Camelina oil comes from the pressing of the camelina plant, also known as false flax. The oil was first used hundreds of years ago in Northern Europe for food, lamp oil, and medicine. However, after World War II, Camelina was replaced with higher yield crops. The Camelina plant is classified as a Brassicaceae and is related to broccoli and cabbage, the smell of the oil is similar to a subtle broccoli scent. The plant grows well in cold and arid climates and the rain fall and air temperature can have drastic effects on the oil content of the plant.
When compared to other oils like olive, canola, or sunflower, Camelina oil has a healthier balance of Omega-3 to Omega-6 fatty acids. It’s generally recommended for individuals to consume more Omega-3s than Omega-6s, and over consumption of Omega-6 fatty acids has been linked to heart disease and inflammation. The average western diet contains higher levels of Omega-6 fatty acids. Omega-3 oils are commonly found in fish and flaxseed, soybean, and canola oil and include EPA, DHA, and ALA (which Camelina oil is high in). ALA, alpha-linolenic acid, has been linked to a protective effect on heart health and proper nervous system function. The higher level of omega-3 fatty acids in this oil have also been linked with improving blood lipid profiles and reducing the bad cholesterol, known as LDL (Low-Density Lipoprotein).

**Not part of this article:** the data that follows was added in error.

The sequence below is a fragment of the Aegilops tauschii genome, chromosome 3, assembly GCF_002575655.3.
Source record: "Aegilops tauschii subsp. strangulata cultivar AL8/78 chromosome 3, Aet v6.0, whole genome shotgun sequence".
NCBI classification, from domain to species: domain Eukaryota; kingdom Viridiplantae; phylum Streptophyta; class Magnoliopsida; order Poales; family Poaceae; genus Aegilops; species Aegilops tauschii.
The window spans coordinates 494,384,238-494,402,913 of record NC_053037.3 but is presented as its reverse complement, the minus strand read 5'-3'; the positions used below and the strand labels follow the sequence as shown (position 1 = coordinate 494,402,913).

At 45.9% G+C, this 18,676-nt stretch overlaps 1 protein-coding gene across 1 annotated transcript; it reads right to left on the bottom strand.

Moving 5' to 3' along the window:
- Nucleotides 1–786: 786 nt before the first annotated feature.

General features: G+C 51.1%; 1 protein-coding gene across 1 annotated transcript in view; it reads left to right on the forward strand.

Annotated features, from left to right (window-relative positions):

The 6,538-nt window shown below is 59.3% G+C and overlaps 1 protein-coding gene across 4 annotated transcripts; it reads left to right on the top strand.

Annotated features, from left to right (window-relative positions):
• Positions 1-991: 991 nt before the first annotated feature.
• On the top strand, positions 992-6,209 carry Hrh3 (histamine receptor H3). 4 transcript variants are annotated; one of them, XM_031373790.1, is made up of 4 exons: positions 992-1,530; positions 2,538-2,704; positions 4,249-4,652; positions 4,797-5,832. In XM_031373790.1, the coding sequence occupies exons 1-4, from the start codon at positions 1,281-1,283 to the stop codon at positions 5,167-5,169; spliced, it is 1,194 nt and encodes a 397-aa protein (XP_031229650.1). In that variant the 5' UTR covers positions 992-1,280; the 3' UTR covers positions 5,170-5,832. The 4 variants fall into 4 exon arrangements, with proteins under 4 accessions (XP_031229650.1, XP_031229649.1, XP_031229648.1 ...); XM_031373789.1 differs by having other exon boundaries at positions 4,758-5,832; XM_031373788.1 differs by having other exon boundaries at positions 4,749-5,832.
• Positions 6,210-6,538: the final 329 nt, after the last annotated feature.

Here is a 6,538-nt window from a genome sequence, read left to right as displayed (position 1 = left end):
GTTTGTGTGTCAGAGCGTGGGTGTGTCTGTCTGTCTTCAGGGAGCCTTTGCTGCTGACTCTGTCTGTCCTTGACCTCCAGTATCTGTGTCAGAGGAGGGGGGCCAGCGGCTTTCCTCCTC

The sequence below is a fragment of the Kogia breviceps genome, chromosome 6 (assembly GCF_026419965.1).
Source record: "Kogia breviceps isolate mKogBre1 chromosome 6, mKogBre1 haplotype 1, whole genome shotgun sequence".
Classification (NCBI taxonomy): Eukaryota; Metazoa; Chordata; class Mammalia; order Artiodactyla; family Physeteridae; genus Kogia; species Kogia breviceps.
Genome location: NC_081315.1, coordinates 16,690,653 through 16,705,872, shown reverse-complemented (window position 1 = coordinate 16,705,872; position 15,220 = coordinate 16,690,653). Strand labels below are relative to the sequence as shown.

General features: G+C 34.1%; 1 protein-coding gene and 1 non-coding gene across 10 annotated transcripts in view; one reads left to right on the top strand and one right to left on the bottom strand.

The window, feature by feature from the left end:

Camelina has a high Vitamin E content in the form of tocopherols. These tocopherols allow the shelf life of the oil to be up to 18 months and also prevent rancidity and oxidation. The oil has a high smoke point which makes it perfect for cooking. The smoke point of Camelina oil is 475 degrees Fahrenheit! Vitamin E also acts as an antioxidant and assists in preventing free radical damage. The benefits of Camelina oil are not limited to the diet. The oil can be used in skincare as a moisturizer that improves skin tone and it can be warmed and used on the scalp to reduce dandruff and keep hair moisturized. Camelina oil is also used for biodiesel and renewable jet fuel production. This oil has so many uses from cooking to jet fuel, it comes as a surprise that more people don’t know about it. Coppal House Farm in Lee, NH is a local producer of cold-pressed, non GMO Camelina oil and they can be found at the Seacoast Eat Local Farmers’ Markets this winter.